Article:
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On the Carpet: Style, Personalization and Care

There was a time when choosing carpet for your home meant picking out an unassuming, neutral tone like white, beige or gray and laying it throughout the house. Today, consumers often venture beyond the safe choices of the past and look to their carpet as an opportunity to make a statement.

“Regardless of the fiber, they want a look that is personalized,” says Teresa Tran, director of soft surface portfolio management, residential, for carpet and flooring manufacturer Shaw, Inc. And, Tran says, that’s not necessarily about whether you prefer loop pile, cut-pile Berber, or another common carpet style. While no one type of carpet stands out as a trend, Tran says, Shaw has found that consumers are looking for a full range of colors to choose from and carpet that is durable, easy to clean, and stays looking like new.

“We’re seeing a big trend in patterns, small-scale solid or something that is very bold,” Tran says. With less focus on uniform carpeting throughout the home, Tran says, homeowners are more willing to go with a bolder pattern in high-traffic areas like the bedroom and family room. That might mean a traditional pin dot, diamond, or geometric pattern with some variation, Tran says.

The preference for personalization has led carpet manufacturers to change their approach as well, Tran says. “It used to be that we would develop products on capacity, fiber types,” she says. “Today, we’re doing it differently, trying to understand what the consumer needs. The way carpet is manufactured today, I don’t think a consumer has to go for a specific style. It’s okay to take chances in patterns and visual.”

With hard surfaces trending, many consumers are also opting to put rugs in as a way to personalize their space. Most types of carpet can be customized into rugs, Tran says.

If the look of the carpet reflects your personality, the type of carpet construction and fiber you select should be based on lifestyle, foot traffic, how much you use the room and for what purpose. If you have pets or children, for example, you probably want a carpet that is stain resistant and durable. The carpet manufacturer and retailer will likely have some suggestions based on your needs. Take a look at this primer from the Carpet and Rug Institute:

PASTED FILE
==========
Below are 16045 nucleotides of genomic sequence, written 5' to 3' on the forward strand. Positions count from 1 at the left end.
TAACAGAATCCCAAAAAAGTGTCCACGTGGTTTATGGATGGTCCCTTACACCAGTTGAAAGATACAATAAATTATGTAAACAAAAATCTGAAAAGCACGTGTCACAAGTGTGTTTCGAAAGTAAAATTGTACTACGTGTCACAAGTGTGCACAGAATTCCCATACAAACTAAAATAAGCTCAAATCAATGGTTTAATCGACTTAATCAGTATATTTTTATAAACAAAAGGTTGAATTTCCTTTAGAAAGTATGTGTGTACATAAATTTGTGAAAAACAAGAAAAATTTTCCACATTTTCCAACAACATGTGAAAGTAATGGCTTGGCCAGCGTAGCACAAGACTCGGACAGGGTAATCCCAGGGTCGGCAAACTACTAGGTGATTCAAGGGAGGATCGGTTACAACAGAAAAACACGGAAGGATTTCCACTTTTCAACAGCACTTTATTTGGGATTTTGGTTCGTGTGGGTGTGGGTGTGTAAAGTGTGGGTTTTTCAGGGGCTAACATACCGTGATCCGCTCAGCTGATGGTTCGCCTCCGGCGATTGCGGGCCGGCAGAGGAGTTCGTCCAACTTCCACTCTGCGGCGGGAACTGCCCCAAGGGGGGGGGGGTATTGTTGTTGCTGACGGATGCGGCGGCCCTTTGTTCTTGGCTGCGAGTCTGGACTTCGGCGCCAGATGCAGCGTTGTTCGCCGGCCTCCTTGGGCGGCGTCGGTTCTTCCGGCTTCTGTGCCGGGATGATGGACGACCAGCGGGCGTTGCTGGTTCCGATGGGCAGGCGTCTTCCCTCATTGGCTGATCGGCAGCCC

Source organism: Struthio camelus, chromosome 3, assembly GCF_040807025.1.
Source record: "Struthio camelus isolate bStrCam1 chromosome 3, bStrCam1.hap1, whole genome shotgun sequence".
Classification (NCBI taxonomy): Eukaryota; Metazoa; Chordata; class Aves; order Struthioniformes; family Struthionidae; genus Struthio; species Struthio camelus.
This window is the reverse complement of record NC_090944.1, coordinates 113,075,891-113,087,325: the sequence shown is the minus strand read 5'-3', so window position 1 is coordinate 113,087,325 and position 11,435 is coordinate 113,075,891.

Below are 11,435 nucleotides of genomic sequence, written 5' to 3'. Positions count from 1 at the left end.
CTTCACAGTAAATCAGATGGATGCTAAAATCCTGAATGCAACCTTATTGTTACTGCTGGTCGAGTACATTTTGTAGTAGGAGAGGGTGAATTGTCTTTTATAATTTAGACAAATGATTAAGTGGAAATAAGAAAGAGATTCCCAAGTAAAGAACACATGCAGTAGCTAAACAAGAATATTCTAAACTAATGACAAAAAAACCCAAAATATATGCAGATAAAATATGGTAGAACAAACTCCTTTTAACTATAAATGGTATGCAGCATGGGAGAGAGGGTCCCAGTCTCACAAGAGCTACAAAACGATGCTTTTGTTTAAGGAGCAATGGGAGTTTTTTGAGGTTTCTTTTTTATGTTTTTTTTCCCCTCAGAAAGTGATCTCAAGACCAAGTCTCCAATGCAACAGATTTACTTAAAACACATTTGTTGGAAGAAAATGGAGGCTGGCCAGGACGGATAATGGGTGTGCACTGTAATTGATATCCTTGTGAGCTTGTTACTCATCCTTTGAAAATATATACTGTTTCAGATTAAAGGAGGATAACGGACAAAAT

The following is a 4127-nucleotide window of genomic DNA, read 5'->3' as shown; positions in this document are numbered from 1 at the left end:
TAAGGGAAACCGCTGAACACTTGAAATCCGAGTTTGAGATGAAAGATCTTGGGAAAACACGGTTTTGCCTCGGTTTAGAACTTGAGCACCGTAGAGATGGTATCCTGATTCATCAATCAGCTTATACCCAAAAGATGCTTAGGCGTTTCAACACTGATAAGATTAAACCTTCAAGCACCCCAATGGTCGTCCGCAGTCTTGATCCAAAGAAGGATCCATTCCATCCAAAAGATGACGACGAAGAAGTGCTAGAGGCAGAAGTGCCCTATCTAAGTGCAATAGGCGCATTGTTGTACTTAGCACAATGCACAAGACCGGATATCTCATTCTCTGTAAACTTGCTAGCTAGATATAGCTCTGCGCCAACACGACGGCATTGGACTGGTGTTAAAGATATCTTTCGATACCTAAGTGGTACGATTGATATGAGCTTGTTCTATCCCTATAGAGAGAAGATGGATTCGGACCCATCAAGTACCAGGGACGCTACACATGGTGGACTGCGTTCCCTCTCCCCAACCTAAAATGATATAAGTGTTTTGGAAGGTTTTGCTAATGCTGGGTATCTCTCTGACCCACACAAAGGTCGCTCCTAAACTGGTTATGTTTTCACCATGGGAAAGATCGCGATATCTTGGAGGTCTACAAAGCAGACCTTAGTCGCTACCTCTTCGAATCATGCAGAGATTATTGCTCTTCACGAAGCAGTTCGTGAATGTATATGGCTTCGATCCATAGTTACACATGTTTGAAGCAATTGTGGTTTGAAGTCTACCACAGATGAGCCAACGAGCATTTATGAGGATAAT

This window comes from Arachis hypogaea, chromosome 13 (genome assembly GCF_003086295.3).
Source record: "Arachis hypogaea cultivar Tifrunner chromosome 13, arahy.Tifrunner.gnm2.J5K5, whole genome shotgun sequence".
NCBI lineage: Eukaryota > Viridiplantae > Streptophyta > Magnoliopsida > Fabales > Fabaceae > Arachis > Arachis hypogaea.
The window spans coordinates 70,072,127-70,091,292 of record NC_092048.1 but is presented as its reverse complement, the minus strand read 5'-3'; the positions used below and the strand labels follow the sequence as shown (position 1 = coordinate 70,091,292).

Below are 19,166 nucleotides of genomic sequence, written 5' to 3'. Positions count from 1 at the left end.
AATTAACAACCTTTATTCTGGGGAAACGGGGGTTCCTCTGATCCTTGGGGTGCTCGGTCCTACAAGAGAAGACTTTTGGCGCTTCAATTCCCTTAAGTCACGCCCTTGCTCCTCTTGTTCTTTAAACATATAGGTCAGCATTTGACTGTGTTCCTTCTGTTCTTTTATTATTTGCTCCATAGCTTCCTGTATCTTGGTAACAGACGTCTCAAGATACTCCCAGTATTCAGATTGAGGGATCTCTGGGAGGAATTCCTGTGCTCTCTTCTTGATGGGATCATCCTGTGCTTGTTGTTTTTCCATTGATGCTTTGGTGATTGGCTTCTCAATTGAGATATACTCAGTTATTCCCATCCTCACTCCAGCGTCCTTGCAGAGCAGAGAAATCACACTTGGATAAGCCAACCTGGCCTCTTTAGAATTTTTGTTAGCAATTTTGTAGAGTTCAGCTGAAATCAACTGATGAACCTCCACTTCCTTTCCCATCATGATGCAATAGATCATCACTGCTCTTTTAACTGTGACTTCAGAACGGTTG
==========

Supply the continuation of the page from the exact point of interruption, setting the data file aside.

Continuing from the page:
• Cut pile: Known for durability, good for high-traffic areas
  • Textured plush: Good for busy households, hides vacuum and foot marks well
  • Saxony: Ideal for interior rooms.
  • Frieze: Curly texture that minimizes footprints and vacuum marks
  • Plush: Dense and luxurious. Better for low-traffic, formal areas of the home
  • Loop pile: Loops at uniform height, common with Berber styles
  • Cut-loop pile: Combines cut and looped yarns for a varied texture, adept at hiding soil and stains

Whether you prefer a bold color, busy pattern or understated neutral tone, all carpets and rugs need regular and proper vacuuming. The style of carpet you choose will affect the way you vacuum.

A common misconception is that all carpets and all vacuum cleaners are the same, says Rob Green, senior design engineer with Dyson. Check the use and care manual or manufacturer’s recommendations for your model vacuum to see whether it is an appropriate choice for cleaning your carpet.

Here are some other factors to consider when vacuuming your carpet that will help keep it looking like the day it was installed: